A Lily Adler Mystery #3 by: Katherine Schnellman Publishedon: August 9th, 2022
“Apparently, it wanders the halls of Belleford at night. Half their servants have quit in fear…” – Matthew Spencer.
Ghosts and murder. The latest book in the Lily Adler series turns slightly gothic when visiting her aunt in Hampshire. While there she learns that Belleford manor is haunted. Members of the family and staff having seen the vision of a “Grey Lady”. Rather than the family attempting to distance themselves from these rumors, they instead are promoting it and enjoying the notoriety. Mr. Thomas Wright, the son of the house, talks of giving tours. Thinking a tour might be a bit of fun, Lily and her friend Ofelia decide to visit Belleford and figure out the mystery. But while there the unexpected and unexplained death of Mrs. Wright, Thomas’s mother, occurs. Everyone, but Lily, believes it is the Grey Lady who has killed her.
Nine Lives by: Peter Swanson Narrated by: Jacques Roy, Mark Bramhall Publishedon: March 15, 2022 Publisher: William Morrow Number of Pages: 340 Audio Book: 7Hrs 11 Min
Nine strangers receive a list with their names on it in the mail. Nothing else, just a list of names on a single sheet of paper. None of the nine people know or have ever met the others on the list. They dismiss it as junk mail, a fluke – until very, very bad things begin happening to people on the list. First, a well-liked old man is drowned on a beach in the small town of Kennewick, Maine. Then, a father is shot in the back while running through his quiet neighborhood in suburban Massachusetts. A frightening pattern is emerging, but what do these nine people have in common? Their professions range from oncology nurse to aspiring actor.
FBI agent Jessica Winslow, who is on the list herself, is determined to find out. Could there be some dark secret that binds them all together? Or is this the work of a murderous madman? As the mysterious sender stalks these nine strangers, they find themselves constantly looking over their shoulders, wondering who will be crossed off next….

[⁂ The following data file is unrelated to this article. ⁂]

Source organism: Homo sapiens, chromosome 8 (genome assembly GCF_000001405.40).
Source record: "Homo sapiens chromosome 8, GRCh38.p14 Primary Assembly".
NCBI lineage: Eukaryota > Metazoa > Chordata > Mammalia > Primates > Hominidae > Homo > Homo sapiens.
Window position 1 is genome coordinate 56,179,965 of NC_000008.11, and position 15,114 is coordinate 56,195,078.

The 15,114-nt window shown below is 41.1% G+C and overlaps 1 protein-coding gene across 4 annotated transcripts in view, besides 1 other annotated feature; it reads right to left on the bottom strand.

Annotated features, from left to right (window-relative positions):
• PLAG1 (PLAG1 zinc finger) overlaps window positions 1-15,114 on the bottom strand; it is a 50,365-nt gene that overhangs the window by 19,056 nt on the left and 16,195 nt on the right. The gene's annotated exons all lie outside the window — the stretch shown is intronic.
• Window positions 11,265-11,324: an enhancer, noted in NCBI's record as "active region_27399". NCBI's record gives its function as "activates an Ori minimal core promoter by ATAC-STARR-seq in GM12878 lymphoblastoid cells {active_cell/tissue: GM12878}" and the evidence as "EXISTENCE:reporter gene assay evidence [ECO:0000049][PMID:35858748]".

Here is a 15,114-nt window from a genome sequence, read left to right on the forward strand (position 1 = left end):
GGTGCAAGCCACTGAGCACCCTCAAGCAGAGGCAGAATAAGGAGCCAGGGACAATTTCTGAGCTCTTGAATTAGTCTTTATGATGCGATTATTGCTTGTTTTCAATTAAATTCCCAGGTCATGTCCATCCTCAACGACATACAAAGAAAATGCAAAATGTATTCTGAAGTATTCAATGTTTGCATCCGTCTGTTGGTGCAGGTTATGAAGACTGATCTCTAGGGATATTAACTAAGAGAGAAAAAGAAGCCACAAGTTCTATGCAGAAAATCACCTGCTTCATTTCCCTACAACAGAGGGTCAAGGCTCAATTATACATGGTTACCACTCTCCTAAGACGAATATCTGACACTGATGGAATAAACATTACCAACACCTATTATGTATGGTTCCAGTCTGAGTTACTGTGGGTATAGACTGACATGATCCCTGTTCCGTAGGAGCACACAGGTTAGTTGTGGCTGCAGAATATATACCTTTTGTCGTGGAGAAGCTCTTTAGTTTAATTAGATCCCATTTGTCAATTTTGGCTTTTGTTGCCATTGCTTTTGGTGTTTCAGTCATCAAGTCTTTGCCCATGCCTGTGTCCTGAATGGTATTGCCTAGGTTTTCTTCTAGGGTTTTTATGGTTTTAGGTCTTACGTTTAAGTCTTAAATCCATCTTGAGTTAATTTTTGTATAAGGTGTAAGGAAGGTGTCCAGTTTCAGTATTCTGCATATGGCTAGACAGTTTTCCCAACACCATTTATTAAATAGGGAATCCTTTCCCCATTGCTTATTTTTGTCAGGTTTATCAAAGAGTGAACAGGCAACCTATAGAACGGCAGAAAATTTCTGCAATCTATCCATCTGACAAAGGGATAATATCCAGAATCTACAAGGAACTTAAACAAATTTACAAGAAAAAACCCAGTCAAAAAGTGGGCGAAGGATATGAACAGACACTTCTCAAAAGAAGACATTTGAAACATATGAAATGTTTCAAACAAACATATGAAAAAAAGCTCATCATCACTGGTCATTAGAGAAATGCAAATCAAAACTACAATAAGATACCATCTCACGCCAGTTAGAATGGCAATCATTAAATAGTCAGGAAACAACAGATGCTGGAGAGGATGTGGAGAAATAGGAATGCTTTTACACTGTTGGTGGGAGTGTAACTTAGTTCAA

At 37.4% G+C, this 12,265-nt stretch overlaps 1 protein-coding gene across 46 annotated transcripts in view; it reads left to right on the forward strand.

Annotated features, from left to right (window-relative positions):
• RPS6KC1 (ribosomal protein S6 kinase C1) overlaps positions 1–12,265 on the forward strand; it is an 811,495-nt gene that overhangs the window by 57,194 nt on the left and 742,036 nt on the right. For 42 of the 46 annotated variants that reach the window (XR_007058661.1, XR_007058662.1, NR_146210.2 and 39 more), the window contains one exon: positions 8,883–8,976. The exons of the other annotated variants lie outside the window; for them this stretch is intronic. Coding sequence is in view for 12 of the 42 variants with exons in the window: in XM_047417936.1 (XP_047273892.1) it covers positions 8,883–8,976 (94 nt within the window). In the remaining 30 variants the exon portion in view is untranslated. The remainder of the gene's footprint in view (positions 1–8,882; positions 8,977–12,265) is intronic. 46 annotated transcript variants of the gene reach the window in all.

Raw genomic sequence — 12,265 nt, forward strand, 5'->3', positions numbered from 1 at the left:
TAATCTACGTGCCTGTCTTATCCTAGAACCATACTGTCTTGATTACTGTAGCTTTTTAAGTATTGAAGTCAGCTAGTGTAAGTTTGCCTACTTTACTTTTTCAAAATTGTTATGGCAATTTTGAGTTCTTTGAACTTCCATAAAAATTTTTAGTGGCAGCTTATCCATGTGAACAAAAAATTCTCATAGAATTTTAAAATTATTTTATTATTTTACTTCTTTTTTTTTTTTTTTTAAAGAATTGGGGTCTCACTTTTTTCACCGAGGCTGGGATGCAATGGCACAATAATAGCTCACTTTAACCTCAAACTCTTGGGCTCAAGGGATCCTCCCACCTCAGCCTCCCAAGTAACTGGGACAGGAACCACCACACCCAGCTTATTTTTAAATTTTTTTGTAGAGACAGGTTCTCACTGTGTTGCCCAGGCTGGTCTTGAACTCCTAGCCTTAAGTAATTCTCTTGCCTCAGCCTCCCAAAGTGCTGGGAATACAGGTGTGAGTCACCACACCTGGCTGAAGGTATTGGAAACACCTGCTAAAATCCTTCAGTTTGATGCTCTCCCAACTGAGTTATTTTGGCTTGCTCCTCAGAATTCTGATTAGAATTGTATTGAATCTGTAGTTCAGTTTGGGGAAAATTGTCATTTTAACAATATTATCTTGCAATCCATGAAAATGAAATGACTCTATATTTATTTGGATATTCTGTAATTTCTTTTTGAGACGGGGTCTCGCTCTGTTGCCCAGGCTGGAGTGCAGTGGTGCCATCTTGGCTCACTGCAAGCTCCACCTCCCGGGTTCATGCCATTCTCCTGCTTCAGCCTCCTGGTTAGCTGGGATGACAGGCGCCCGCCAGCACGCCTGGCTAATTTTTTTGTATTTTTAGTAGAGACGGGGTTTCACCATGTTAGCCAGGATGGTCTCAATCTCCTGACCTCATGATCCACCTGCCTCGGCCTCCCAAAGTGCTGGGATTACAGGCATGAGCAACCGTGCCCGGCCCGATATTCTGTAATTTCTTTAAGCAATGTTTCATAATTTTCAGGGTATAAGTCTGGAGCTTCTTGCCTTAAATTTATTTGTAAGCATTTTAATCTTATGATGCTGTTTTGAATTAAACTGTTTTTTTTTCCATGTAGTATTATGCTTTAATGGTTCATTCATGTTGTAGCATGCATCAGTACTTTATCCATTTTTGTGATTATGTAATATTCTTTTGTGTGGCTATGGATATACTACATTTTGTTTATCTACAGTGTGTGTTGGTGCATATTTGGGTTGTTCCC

I am a sucker for any book with a number in the title. It is obviously a ploy to grab my attention and I freely admit that it works on me. You add on a not so subtle nod to Agatha Christie’s And Then There Were None, and then I am doubly interested. So now that I’ve finished it, did it work for me? Yes and No.
Chief Inspector Armand Gamache #1 by: Louise Penny Publishedon: September 30, 2008
“Three Pines wasn’t on any tourist map, being too far off any main or even secondary road. Like Narnia, it was generally found unexpectedly and with a degree of surprise that such an elderly village should have been hiding in this valley all along. Anyone fortunate enough to find it once usually found their way back.”
My first Louise Penny book! I’ve read so many wonderfully written reviews on a few of her books that it was becoming difficult not to add her books to my list, especially since I enjoy detective stories/police procedurals.
Still Life is set in the small village of Three Pines, Quebec Canada. And when a retired teacher who also enjoys painting is found dead it sends shock waves throughout the close-knit community. To help solve the mystery of her death, Chief Inspector Gamache and his team are called in and begin their investigation.